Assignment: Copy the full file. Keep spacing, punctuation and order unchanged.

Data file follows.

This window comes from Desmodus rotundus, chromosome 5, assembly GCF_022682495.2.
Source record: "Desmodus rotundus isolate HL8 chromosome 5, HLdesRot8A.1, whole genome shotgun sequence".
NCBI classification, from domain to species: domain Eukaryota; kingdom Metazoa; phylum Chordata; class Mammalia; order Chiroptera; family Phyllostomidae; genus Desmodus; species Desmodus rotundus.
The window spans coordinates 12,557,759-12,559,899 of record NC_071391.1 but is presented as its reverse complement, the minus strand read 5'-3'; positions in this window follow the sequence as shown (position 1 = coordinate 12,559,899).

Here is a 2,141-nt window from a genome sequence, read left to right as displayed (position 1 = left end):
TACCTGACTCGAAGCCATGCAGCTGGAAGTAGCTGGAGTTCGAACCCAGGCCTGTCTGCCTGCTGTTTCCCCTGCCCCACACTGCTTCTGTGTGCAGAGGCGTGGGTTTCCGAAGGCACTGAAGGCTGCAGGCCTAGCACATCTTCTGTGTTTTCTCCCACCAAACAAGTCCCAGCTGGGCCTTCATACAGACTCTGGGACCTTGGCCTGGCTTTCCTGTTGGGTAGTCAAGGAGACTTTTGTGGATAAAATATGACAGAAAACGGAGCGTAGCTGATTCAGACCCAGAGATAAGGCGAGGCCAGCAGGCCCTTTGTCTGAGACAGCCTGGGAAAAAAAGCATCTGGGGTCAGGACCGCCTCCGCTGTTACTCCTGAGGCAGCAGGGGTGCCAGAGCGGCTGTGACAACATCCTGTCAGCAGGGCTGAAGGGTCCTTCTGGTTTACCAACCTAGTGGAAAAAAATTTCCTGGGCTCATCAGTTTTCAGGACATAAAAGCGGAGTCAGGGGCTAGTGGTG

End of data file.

This window comes from Desmodus rotundus, chromosome 5, assembly GCF_022682495.2.
Source record: "Desmodus rotundus isolate HL8 chromosome 5, HLdesRot8A.1, whole genome shotgun sequence".
NCBI classification, from domain to species: domain Eukaryota; kingdom Metazoa; phylum Chordata; class Mammalia; order Chiroptera; family Phyllostomidae; genus Desmodus; species Desmodus rotundus.
The window spans coordinates 12,557,759-12,559,899 of record NC_071391.1 but is presented as its reverse complement, the minus strand read 5'-3'; positions in this window follow the sequence as shown (position 1 = coordinate 12,559,899).

Here is a 2,141-nt window from a genome sequence, read left to right as displayed (position 1 = left end):
TACCTGACTCGAAGCCATGCAGCTGGAAGTAGCTGGAGTTCGAACCCAGGCCTGTCTGCCTGCTGTTTCCCCTGCCCCACACTGCTTCTGTGTGCAGAGGCGTGGGTTTCCGAAGGCACTGAAGGCTGCAGGCCTAGCACATCTTCTGTGTTTTCTCCCACCAAACAAGTCCCAGCTGGGCCTTCATACAGACTCTGGGACCTTGGCCTGGCTTTCCTGTTGGGTAGTCAAGGAGACTTTTGTGGATAAAATATGACAGAAAACGGAGCGTAGCTGATTCAGACCCAGAGATAAGGCGAGGCCAGCAGGCCCTTTGTCTGAGACAGCCTGGGAAAAAAAGCATCTGGGGTCAGGACCGCCTCCGCTGTTACTCCTGAGGCAGCAGGGGTGCCAGAGCGGCTGTGACAACATCCTGTCAGCAGGGCTGAAGGGTCCTTCTGGTTTACCAACCTAGTGGAAAAAAATTTCCTGGGCTCATCAGTTTTCAGGACATAAAAGCGGAGTCAGGGGCTAGTGGTG